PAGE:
Sleep Deprivation and Motor Learning

Main Article Content

Stephanie U


It is well-established that sleep is important for learning and memory. The goal of our project is to assess how the impact of acute sleep deprivation in mice affects learning two motor learning tasks: the reaching task and ladder rung walking test. For the reaching task, a mouse is placed in an apparatus and must learn to reach through a narrow opening for a food reward. For the ladder rung walking test, a mouse is placed in a narrow corridor and must learn to walk across a ladder to their home cage. This task assesses walking, limb placement, and inter-limb coordination. Our hypothesis is that mice that are allowed to sleep following a learning session will perform better the following day, compared to mice who are sleep deprived following a learning session. To prevent the mice in the sleep deprivation group from sleeping, they will be gently poked with paintbrushes if behavioural signs of sleep are observed. To our knowledge, no previous research has assessed how learning these tasks is affected by sleep deprivation. We intend to inform future studies of sleep deprivation and motor learning that will use EEG to study what is happening in the brain during sleep that is important for learning.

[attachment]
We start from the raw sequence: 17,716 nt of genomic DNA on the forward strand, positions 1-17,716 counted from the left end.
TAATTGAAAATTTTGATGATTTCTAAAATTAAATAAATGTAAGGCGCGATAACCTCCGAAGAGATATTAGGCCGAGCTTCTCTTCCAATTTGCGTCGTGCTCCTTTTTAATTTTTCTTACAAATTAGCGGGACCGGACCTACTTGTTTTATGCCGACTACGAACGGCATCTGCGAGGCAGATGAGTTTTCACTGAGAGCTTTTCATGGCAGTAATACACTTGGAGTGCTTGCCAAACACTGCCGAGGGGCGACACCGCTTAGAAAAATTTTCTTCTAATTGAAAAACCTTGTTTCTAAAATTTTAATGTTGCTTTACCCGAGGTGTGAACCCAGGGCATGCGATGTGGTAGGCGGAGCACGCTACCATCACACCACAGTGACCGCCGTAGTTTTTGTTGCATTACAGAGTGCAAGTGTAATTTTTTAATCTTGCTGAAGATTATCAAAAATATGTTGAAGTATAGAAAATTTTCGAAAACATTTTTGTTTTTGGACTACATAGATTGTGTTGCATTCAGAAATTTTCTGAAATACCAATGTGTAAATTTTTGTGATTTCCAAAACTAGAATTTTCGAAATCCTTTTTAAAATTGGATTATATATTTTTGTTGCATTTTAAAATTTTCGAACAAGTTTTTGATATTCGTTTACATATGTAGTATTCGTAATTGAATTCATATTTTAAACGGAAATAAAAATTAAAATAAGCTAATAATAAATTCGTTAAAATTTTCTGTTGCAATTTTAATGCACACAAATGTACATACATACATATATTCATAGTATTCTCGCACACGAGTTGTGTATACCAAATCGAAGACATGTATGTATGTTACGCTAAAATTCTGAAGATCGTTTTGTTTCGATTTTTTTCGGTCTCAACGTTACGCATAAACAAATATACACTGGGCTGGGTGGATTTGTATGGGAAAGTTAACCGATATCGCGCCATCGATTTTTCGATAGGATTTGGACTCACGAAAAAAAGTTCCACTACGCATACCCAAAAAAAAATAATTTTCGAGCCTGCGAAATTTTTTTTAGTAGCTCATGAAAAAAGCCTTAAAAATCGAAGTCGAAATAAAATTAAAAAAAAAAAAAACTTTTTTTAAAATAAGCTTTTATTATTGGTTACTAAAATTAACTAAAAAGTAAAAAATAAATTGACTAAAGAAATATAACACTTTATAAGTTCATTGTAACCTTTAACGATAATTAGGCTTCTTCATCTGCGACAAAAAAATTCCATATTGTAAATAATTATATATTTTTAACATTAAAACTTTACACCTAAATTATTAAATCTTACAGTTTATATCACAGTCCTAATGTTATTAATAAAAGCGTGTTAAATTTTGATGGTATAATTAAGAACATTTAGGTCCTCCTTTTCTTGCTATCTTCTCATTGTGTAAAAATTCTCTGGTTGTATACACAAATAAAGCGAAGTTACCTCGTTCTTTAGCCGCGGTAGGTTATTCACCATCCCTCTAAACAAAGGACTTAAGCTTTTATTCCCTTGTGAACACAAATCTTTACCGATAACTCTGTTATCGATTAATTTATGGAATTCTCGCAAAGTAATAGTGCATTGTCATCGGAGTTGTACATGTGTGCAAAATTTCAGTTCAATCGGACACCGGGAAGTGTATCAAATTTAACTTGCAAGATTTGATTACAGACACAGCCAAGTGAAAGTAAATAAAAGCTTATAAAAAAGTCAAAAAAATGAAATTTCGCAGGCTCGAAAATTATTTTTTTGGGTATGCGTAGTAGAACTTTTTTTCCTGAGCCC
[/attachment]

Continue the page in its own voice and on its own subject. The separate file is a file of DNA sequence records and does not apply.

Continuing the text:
Faculty Supervisor: Dr. Brianne Kent, Department of Psychology, Simon Fraser University

Article Details

Sleep and Cognition